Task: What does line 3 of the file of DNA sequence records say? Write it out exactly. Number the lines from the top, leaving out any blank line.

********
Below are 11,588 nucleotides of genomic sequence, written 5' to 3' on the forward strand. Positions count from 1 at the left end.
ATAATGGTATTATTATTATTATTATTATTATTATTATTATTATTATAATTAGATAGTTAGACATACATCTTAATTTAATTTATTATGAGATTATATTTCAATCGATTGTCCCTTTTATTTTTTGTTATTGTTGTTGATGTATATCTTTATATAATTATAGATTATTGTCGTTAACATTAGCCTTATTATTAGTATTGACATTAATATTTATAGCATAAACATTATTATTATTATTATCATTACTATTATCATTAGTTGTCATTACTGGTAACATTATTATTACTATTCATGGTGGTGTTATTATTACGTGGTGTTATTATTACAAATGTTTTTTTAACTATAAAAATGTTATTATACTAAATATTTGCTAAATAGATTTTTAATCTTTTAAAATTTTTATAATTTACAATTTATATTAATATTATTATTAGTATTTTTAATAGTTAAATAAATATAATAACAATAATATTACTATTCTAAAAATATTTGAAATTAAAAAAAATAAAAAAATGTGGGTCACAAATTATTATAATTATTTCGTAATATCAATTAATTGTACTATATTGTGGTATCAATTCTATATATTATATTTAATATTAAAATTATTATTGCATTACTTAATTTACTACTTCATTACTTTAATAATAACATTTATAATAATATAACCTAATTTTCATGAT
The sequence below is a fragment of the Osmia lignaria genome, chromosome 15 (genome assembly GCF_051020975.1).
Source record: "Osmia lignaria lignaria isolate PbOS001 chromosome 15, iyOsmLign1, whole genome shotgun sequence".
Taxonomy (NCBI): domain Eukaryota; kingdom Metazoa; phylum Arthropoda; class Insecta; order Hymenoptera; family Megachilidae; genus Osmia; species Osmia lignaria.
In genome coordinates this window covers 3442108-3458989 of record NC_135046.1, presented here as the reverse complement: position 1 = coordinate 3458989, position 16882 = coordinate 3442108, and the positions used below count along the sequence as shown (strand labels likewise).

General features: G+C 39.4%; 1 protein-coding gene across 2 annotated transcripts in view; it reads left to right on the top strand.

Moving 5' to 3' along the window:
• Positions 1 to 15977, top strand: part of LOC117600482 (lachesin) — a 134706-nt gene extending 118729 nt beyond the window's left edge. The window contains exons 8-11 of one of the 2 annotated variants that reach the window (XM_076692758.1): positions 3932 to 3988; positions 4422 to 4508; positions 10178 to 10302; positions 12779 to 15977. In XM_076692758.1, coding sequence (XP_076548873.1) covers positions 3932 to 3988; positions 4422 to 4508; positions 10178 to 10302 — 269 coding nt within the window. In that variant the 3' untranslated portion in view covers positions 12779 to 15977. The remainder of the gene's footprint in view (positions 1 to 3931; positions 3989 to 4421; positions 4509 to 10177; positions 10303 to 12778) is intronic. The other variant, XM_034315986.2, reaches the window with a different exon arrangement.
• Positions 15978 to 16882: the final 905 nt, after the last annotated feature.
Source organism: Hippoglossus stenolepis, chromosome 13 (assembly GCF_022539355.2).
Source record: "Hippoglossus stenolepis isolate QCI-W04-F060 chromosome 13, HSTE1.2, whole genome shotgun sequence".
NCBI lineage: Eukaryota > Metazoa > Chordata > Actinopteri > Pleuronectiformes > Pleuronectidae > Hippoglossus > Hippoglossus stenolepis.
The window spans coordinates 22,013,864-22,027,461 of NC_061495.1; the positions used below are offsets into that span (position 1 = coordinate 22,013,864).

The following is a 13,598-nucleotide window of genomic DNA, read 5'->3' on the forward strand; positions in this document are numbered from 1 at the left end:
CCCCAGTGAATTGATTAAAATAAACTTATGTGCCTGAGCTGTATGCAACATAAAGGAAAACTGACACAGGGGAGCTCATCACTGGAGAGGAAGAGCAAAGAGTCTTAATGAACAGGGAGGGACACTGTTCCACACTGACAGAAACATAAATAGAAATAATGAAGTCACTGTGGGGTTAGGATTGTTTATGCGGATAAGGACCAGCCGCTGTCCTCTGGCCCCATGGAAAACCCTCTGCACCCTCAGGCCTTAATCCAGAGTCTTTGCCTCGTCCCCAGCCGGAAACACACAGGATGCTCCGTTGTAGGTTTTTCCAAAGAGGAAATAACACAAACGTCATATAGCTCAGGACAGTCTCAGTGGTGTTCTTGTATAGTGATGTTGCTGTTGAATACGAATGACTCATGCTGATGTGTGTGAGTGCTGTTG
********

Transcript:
The sequence below is a fragment of the Osmia lignaria genome, chromosome 15 (genome assembly GCF_051020975.1).